What if you'd prefer to be buried next to your husband rather than your parents? Or you move to another state, and that really becomes your home over the next 60 or so years, and you'd prefer to be buried there? Or you want your cremated remains scattered in the Grand Canyon?
I already answered that.
If you decide to be buried elsewhere, it's not a problem. However, this does ensure that you have a place to be buried. This isn't something that you can put off; in fact, the sooner you have a place set aside (yes, even in your 20s or 30s), the better off you are. Like I said, it may seem morbid at the time, but it's the responsible thing to do.
I wrote my will when I was in my early 20s. It was horribly depressing, and I hated doing it. However, it's now done, and I don't have to think about it anymore (unless something changes in my life to where I'd need to tweak it somehow). I can now not have to dwell on it or experience that depressing feeling, because it's finished. Same thing with the grave. I don't have to ponder it anymore or be concerned about it. It's something that I can now put out of my mind and know that it's taken care of.
I agree that having a will (and I do) is an important responsibility. Having a burial plot isn't. You mentioned at least having a place to be buried. Well, I don't think that's going to be an issue. They're not going to stop building cemetaries in the next 50 years, I wouldn't think, so there will always be somewhere.
Plus, for me, the final destination of my earthly body doesn't matter very much, so I'd rather my next-of-kin at the time did whatever they needed to, or whatever was easy for them. Sure, if you have an absolute need to be buried in a particular place, then you shouldn't burden your family with providing that location after you've died, but if not, then it's extra money, effort and paperwork that no-one needed to spend, or spend time on. I feel no burden of responsibility to buy a burial plot.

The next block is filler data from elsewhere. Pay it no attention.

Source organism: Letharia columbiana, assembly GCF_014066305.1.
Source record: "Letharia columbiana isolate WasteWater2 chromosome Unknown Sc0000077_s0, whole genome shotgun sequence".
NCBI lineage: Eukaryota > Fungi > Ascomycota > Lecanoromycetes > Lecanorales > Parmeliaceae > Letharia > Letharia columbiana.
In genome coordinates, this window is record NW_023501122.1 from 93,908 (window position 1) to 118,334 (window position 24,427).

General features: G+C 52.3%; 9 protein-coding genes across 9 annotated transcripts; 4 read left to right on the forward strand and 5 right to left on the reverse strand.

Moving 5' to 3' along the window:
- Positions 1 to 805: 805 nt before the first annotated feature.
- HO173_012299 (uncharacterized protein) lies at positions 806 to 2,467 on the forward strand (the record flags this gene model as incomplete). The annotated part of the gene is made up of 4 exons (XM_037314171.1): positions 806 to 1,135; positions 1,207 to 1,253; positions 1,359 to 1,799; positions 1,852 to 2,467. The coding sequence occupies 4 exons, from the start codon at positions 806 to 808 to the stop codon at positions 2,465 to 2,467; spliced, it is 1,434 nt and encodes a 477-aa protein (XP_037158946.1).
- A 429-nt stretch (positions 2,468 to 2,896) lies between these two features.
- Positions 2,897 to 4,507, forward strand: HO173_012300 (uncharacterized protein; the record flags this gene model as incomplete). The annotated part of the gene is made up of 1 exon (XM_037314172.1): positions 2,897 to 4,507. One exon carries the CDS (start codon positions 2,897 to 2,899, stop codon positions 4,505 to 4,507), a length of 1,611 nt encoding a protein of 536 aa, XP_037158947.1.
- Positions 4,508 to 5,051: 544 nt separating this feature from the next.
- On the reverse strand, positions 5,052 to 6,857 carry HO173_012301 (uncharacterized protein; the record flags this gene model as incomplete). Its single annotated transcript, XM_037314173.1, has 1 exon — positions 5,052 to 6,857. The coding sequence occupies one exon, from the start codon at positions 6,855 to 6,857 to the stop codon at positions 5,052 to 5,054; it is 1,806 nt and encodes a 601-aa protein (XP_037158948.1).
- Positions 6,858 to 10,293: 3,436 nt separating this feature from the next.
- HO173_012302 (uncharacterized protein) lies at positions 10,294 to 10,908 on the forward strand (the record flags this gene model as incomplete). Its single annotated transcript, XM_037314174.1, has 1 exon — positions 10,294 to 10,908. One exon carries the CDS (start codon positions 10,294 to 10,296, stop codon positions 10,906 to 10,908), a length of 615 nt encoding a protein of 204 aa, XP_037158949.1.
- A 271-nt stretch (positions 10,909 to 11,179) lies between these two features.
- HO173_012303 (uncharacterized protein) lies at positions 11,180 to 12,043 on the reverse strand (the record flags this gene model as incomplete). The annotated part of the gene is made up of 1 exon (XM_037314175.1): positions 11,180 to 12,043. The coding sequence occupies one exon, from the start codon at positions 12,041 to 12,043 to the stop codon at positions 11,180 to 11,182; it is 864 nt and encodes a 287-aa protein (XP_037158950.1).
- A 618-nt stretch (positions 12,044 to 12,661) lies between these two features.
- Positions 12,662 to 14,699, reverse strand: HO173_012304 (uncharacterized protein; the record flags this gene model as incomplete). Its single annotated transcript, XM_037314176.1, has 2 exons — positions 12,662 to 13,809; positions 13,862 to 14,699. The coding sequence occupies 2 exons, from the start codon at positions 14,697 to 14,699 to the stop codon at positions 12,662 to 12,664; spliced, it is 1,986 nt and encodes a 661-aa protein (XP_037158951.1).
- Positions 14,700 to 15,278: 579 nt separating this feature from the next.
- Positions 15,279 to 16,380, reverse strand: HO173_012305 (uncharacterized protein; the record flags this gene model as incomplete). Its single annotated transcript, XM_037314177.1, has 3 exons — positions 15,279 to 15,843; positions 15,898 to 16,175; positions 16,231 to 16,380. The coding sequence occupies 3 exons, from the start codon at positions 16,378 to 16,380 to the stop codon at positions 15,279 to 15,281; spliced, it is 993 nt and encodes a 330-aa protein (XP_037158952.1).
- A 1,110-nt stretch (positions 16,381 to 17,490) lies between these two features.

Unless someone has made their preference pretty clear about their final resting place, I think it's pretty controlling of someone to tell you what they think you should do, which is the message I'd be receiving if I got a gift like this.
And there's far less message-laden investments, if that was their intention.
She didn't say that, but I made what I thought was a logical assumption! Like I said, it's not exactly something you should keep to yourself! The time to let someone know what you want done with your body is usually best before the occasion arises. I would assume most people have let their loved ones know what they think about burial vs cremation vs donation.
And, if the OP isn't in favor of burial, now would be a pretty good time to address it with them. She has the perfect opening - "You know what, Mom and Dad? I really think I want my remains to be jettisoned to Mars instead of burying it!"
The problem with this is that I don't know what I want done with my remains. Like I said, I don't actually care that much. I certainly haven't discussed it with my parents.
And I'm not sure about the OP's case, but my parents aren't my next-of-kin any more. Them attempting to have a hand in that decision would be taking over a role that is my husband's domain.